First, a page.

Nationality: Vietnamese American
Residence: Arcadia, CA
Date of Performance/Collection: April 23, 2016
Primary Language: English
AA is a high school senior living in Arcadia, California. She is certainly a folklore enthusiast- when I collected this piece from her in her bedroom, her bookshelves were stuffed with books about mythologies and tales from seemingly every corner of the world. But I was surprised to hear this legend about a location only miles away from our neighborhood that she shared with me:
“Ok, so the Colorado Street Bridge in Pasadena, right? So what I heard is that it’s known to be, like, a suicide bridge, so a lot of students will go there and jump off the bridge. I think there was this one time, uh, where there was this couple that went on the bridge. It was late at night. And they saw this kid, you know, and he was about to jump. And they had persuade him, and coax him for an hour or two so that he wouldn’t jump. He didn’t jump off the bridge. But he disappeared into thin air right after he told them that he wouldn’t jump.
Another story says that a man was just walking down the bridge and there was this certain area where, like, it felt colder than other places on the bridge. The air was still- there was no breeze or anything. And later he found out that someone had actually died jumping off from that same spot.
This legend really fascinates me. I’ve basically asked everyone if they’ve heard anything about it and I’ve read about it online. I’ve never gone to walk around there myself, though- I would be too scared.”
What made you want to look more into this story?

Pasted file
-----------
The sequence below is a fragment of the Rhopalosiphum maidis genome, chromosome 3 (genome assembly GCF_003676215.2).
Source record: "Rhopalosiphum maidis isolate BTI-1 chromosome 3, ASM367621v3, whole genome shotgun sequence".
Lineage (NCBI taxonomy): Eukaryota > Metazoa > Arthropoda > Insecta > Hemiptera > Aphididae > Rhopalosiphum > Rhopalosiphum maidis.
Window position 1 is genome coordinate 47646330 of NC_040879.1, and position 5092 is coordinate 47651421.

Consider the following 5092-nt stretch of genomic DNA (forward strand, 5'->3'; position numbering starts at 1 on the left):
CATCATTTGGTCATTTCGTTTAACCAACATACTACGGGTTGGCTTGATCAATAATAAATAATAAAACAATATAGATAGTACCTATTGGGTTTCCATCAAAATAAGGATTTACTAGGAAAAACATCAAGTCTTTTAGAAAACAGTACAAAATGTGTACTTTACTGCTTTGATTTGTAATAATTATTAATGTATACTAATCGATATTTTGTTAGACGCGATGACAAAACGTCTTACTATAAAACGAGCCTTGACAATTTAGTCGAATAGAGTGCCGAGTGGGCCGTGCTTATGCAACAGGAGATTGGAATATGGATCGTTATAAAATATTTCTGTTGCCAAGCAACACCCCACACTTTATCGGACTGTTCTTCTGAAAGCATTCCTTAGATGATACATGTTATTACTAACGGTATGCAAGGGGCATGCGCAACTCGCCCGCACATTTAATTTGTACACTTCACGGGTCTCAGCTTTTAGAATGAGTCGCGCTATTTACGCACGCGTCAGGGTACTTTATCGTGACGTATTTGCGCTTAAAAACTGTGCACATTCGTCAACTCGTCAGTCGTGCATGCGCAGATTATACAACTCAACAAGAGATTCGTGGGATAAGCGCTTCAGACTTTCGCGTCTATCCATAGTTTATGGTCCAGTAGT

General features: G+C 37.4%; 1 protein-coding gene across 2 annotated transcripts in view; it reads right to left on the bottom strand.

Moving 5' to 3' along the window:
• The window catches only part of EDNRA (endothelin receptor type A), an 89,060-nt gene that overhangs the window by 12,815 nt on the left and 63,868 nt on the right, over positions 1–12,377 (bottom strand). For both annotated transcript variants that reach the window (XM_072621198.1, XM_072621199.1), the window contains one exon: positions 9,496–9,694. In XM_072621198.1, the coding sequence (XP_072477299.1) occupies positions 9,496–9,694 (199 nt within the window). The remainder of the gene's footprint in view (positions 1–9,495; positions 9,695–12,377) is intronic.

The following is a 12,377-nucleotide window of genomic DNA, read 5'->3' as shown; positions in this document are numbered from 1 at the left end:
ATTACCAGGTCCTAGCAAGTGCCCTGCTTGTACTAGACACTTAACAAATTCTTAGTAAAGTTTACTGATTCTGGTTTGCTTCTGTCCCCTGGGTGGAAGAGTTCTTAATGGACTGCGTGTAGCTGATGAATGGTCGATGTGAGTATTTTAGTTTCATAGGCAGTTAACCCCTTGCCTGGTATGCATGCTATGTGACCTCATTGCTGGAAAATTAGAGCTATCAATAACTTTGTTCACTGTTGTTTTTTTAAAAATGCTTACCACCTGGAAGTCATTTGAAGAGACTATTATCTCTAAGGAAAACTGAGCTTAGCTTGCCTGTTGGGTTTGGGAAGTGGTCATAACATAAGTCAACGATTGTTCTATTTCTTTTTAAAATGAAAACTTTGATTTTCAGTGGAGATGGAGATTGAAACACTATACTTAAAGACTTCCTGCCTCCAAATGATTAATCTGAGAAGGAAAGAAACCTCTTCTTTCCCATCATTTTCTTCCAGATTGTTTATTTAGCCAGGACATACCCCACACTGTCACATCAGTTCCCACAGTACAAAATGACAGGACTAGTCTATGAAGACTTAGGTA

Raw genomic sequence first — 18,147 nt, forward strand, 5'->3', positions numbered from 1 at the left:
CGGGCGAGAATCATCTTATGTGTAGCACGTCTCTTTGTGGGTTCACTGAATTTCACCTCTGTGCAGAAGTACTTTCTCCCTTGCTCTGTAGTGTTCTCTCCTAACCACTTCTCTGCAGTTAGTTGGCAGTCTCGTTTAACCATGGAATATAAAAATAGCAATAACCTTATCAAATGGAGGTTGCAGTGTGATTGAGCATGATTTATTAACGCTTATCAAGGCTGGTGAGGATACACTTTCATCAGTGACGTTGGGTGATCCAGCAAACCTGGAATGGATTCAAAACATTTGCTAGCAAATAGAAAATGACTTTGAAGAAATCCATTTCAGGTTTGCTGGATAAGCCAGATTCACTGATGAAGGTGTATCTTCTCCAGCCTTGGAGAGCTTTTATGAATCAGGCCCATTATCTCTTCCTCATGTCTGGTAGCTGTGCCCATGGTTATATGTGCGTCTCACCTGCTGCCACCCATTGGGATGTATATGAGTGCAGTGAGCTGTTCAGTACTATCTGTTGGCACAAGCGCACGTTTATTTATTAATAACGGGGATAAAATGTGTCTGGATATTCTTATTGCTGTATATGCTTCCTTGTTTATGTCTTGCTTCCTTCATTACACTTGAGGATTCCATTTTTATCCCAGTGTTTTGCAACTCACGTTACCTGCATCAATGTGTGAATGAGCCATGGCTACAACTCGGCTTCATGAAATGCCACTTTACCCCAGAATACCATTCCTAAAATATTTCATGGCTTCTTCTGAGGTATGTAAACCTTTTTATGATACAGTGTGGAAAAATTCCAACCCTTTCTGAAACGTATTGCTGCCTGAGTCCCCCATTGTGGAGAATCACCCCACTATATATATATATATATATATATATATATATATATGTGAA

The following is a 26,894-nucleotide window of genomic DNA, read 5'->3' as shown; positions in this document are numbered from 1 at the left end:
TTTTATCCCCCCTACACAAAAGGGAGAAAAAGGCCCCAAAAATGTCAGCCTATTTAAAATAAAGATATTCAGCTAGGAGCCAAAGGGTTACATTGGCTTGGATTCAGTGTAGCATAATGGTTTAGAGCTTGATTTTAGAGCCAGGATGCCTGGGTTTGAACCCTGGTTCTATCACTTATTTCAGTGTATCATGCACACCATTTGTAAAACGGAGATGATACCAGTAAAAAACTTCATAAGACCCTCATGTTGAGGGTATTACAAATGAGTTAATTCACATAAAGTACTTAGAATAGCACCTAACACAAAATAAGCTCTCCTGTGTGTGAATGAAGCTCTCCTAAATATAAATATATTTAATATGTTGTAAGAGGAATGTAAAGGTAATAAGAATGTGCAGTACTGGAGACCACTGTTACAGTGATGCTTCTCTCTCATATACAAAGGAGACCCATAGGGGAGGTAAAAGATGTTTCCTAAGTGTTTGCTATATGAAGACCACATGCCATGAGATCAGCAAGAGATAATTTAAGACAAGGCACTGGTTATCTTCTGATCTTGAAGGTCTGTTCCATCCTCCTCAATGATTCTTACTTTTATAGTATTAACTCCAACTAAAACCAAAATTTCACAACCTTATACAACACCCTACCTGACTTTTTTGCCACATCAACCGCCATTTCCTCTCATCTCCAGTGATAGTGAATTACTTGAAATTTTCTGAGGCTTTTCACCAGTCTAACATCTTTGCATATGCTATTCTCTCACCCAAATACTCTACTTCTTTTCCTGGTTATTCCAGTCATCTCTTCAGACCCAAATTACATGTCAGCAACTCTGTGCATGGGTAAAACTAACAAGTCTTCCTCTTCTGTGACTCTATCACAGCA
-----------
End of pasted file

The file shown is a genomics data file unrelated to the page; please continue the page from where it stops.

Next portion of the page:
“The bridge is just so pretty. I always wondered about it though- I always wondered why it was just empty. Like, you will never see anyone on the bridge. I remember driving past it at night and the streetlamps were on, do you could totally walk on it- but still it was completely empty. I always wondered why, I drive past this bridge every day and not once have I seen someone walking on the bridge.
It’s interesting because it’s so close to us. It’s this super recognizable landmark. You’ll read about everywhere, it’s one of the things people know about where we live. And the story is just so sad, you don’t really think about people committing suicide so nearby. It’s such a nice area. You wouldn’t expect it. Also it’s so public. It’s hard to imagine people going there to kill themselves right in front of the highway, in this very recognizable, very public place. It’s very tangible when it’s happening in a place you know. It’s a huge problem.”
My thoughts: Places with tragic histories almost always have legends surrounding them. Perhaps these frightening legends are meant to deter people from going there to commit suicide themselves, or to warn people to stay away in case they end up witnessing something traumatic. While it might have originated as a way of explaining why the bridge is always empty, I think it might have gone the other way around, too. It’s a widely circulated story I’ve heard in my neighborhood, and I think it’s definitely had an impression on the people who have heard it- the bridge is always deserted because people are scared to walk there at night, even though its safe and brightly lit. Also this legend ties into other folklore that claims that the spirits of those who committed suicide might stay behind- again, this is a cautionary tale that denotes suicide as wrong or immoral by presenting potential consequences of committing suicide.
For more on this legend, see Weird California’s write-up, Pasadena’s Suicide Bridge, which discusses the bridge’s tragic history as well as the ghost stories surrounding it: http://www.weirdca.com/location.php?location=57